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Debra Nystrom

Debra Nystrom

Debra Nystrom has published three books of poems, Bad River Road (2009) and Torn Sky (2003), both from Sarabande Books, and A Quarter Turn (1991) from Sheep Meadow Press. Her work has been published in numerous magazines and anthologies, including Best American Poetry, and has received awards from Five Points, The Virginia Quarterly Review, Shenandoah, The Virginia Commission for the Arts, and The Library of Virginia. She teaches in the Creative Writing Program at the University of Virginia.

Calm Story

DO YOU SPELL PUTTING P-U-T-T-I-N-G?  —her little
brother, squinting, feverish, comes sleep-stumbling along the hall

from his room, sweating, needing to know this thing

what? where? —weirdly precise, his sounding it out, but
panicky, as if his life depends on getting this question right—

putting up?  away?  down, in its place?—she's the only one there
to answer, thinking what is he asking—though it's perfectly clear.  

The house had been so still, unnaturally calm,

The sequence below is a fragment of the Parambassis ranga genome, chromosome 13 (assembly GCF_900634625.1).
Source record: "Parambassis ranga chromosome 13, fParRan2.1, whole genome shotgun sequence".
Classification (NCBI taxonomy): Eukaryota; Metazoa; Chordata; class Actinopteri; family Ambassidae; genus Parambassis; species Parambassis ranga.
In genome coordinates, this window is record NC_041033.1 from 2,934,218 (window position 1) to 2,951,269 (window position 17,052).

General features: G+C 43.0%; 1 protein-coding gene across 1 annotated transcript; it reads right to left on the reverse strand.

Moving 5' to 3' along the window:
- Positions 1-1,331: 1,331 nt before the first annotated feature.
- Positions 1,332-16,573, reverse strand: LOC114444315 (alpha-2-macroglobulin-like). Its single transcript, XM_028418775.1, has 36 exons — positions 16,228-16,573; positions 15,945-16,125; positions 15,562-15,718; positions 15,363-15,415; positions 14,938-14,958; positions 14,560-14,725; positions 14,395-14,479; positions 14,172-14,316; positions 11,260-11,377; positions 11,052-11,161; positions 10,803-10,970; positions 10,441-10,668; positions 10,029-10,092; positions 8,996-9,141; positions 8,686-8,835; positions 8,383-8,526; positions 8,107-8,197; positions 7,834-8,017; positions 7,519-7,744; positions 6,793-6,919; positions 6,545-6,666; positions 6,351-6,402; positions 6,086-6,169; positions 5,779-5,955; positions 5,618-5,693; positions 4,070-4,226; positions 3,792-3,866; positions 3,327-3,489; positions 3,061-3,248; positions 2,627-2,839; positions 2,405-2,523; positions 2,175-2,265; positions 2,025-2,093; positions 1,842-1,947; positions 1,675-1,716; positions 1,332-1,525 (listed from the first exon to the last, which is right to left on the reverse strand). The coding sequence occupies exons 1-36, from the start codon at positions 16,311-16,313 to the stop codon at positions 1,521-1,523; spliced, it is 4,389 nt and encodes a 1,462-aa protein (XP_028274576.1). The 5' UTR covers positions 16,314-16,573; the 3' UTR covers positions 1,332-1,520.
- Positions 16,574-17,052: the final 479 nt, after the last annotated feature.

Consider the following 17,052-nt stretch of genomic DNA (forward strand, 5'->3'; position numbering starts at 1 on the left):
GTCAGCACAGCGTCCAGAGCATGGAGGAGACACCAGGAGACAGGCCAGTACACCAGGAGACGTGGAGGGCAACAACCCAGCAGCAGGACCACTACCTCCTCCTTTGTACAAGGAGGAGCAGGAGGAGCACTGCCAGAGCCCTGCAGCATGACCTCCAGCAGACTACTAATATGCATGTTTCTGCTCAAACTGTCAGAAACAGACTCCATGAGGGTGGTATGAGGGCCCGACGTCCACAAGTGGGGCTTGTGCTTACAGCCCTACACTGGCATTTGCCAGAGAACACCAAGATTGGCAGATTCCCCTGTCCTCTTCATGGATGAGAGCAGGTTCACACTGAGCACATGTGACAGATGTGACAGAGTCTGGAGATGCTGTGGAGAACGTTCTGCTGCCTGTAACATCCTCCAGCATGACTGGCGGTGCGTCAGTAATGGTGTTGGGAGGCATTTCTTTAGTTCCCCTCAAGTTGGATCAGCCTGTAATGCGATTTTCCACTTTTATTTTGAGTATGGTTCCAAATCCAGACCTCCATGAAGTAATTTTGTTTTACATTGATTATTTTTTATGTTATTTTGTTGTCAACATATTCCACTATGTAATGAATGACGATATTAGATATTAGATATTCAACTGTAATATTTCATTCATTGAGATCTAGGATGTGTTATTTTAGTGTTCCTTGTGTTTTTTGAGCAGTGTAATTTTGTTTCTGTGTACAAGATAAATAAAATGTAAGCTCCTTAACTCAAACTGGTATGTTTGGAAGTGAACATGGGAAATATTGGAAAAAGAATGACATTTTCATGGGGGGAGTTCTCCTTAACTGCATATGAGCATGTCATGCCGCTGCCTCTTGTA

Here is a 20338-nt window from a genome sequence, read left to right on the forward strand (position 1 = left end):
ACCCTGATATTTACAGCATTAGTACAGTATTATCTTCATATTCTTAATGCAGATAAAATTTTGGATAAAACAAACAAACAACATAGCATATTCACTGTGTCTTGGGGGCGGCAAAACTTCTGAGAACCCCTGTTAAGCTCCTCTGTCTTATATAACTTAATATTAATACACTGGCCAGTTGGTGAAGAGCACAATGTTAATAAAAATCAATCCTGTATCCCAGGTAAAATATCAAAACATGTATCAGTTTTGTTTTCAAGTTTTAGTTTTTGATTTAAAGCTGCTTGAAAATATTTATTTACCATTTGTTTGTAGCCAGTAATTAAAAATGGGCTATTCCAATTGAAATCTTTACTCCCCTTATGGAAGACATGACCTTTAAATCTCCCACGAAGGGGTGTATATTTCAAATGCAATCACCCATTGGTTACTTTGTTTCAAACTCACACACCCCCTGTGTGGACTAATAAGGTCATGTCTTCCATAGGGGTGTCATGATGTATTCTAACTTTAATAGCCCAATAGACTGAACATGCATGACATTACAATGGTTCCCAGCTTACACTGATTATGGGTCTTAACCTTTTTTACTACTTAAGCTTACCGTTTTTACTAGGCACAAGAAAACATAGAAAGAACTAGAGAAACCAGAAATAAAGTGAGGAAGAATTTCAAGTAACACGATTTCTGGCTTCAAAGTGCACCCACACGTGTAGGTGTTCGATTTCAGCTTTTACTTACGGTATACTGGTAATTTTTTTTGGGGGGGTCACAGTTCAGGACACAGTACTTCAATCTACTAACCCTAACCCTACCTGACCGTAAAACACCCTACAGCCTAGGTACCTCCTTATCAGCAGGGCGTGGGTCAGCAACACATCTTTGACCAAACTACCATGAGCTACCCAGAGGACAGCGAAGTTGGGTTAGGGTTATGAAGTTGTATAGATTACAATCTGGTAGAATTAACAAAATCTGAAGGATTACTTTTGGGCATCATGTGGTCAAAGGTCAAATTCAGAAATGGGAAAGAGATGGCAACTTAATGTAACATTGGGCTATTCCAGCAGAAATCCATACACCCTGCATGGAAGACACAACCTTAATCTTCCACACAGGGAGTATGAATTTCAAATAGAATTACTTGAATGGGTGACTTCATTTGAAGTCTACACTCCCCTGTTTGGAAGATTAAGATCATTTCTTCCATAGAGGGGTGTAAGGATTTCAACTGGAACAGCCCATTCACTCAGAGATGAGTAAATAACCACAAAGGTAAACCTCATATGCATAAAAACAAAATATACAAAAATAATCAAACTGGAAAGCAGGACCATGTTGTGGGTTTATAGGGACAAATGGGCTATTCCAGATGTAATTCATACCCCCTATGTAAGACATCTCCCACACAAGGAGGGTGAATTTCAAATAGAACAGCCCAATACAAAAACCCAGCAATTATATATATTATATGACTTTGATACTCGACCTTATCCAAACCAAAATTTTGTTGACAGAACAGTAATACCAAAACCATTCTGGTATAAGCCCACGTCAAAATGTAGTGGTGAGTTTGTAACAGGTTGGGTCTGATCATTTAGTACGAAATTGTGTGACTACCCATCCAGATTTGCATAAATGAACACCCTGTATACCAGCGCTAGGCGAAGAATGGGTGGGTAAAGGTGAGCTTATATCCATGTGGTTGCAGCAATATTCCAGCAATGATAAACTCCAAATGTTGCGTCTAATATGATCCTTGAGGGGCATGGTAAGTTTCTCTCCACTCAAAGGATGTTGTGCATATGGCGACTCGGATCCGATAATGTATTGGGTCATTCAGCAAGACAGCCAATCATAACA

like "Silent Night," as if something might happen, the living room

lamp shining its halo around her wide chair,
and she, the bigger kid, in charge—but her brother

was just supposed to sleep, Mom said he'd taken
aspirin, all she needed to do was stay awake

—and he had slept, everything peaceful with their parents out
at a holiday party, no babysitter to be uneasy about,

just Disney with the sound off, so she can hear
everything outside, inside, down the basement, at the back, listen for

the phone but not answer, know when the car turns in.  
Now her brother's knocking along the hall, eyes closing,

out of his head, spitting this word that sounds like HITTING, his
sick body sensing too much quiet in the house,

the two of them left alone, a whole night nothing wrong,
no voice or hand raised, and he's coming to her—she's the only one

there to answer—does she say Yeah, P-U-T-T-I-N-G, not ask
what or whom, turning her brother back to his room, the question back

inside his head, as if the silence might go on, the door stay locked,
the key, in some adult distraction far away from them, forgotten?


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